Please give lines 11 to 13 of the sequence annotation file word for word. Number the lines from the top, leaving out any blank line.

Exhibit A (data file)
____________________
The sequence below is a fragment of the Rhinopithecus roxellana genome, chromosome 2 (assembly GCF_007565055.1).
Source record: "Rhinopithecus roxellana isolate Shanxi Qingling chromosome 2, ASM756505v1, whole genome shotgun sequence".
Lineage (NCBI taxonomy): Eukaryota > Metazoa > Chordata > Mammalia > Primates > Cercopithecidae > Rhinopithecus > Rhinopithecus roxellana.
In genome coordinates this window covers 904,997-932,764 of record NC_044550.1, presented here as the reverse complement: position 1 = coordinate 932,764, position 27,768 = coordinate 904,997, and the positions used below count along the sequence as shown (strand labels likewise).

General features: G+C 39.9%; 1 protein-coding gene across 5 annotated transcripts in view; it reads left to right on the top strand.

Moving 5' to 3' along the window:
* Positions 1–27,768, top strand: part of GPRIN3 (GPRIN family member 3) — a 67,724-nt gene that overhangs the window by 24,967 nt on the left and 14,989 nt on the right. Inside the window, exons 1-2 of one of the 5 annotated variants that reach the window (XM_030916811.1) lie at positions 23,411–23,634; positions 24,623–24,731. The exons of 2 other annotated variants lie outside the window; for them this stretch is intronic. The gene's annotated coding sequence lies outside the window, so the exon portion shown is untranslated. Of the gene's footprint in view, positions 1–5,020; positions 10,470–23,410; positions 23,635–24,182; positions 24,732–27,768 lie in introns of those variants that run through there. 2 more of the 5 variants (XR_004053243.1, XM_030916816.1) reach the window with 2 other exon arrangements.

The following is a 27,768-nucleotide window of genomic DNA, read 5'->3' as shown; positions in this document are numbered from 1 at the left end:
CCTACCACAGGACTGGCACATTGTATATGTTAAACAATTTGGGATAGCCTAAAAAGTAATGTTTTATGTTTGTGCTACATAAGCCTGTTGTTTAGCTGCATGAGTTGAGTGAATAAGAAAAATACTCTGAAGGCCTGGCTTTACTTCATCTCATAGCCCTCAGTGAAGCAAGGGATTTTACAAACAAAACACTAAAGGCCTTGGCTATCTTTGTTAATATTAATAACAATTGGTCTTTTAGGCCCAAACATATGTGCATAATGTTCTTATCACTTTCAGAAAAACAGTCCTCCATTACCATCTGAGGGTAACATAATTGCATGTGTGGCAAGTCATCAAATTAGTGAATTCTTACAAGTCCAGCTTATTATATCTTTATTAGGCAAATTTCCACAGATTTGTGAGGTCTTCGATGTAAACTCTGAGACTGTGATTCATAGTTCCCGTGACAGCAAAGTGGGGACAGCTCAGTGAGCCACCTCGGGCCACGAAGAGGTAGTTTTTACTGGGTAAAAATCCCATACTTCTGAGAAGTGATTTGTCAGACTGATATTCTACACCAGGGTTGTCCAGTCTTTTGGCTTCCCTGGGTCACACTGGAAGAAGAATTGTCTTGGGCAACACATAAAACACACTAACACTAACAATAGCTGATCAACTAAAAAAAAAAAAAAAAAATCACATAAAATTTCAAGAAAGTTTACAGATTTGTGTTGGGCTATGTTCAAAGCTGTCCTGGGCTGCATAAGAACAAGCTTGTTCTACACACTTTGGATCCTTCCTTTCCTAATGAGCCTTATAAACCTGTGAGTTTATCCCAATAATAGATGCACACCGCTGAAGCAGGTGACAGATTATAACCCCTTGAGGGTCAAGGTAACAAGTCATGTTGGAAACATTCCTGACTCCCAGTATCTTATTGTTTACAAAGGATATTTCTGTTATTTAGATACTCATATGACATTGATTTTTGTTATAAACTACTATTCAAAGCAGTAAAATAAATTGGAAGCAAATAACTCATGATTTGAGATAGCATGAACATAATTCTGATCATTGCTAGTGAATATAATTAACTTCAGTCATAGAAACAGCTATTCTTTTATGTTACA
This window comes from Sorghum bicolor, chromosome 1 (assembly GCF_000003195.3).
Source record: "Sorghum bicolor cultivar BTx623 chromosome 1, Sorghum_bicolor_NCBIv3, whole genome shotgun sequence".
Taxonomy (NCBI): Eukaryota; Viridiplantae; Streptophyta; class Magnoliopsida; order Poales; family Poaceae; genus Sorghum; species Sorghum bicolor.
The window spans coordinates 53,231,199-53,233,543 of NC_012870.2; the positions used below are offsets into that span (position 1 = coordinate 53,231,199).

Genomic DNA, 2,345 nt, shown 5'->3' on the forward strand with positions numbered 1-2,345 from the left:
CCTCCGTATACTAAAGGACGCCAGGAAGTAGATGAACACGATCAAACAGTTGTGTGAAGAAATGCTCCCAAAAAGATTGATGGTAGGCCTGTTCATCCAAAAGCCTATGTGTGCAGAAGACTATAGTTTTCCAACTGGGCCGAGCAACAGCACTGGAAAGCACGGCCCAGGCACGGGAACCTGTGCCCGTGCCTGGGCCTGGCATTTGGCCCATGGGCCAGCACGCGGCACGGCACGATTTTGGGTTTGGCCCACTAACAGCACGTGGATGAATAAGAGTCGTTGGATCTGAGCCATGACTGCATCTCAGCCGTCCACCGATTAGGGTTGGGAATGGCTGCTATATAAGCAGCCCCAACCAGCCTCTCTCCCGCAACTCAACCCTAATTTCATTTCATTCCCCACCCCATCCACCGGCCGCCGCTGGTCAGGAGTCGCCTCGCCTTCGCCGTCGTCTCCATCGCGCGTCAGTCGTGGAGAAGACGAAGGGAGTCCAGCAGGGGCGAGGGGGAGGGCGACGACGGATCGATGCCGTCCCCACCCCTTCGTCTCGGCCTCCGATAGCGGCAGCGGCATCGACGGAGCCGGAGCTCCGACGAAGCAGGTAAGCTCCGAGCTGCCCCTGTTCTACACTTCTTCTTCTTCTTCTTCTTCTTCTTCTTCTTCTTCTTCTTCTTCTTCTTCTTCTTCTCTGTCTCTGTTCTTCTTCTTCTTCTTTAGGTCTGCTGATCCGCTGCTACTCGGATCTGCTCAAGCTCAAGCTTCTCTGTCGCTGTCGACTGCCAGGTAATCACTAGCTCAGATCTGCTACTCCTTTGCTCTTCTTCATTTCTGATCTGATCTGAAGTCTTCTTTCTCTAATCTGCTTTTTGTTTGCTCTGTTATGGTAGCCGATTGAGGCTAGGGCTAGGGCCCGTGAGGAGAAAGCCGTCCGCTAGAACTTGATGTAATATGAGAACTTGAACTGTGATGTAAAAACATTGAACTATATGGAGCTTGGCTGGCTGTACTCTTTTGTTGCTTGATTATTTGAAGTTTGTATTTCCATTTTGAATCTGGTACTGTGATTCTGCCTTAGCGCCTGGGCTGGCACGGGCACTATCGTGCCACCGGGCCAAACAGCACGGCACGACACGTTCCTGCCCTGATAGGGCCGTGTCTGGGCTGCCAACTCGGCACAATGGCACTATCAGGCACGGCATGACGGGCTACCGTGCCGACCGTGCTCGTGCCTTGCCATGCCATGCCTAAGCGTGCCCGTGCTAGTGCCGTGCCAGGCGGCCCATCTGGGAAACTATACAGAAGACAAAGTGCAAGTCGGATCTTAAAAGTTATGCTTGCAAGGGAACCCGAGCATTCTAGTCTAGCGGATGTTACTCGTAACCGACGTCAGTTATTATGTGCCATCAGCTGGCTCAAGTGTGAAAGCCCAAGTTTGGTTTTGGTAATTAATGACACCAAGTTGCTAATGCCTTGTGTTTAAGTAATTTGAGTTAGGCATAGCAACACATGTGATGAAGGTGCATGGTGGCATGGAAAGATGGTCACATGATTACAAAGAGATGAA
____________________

Source record: "Sorghum bicolor cultivar BTx623 chromosome 1, Sorghum_bicolor_NCBIv3, whole genome shotgun sequence".
Taxonomy (NCBI): Eukaryota; Viridiplantae; Streptophyta; class Magnoliopsida; order Poales; family Poaceae; genus Sorghum; species Sorghum bicolor.
The window spans coordinates 53,231,199-53,233,543 of NC_012870.2; the positions used below are offsets into that span (position 1 = coordinate 53,231,199).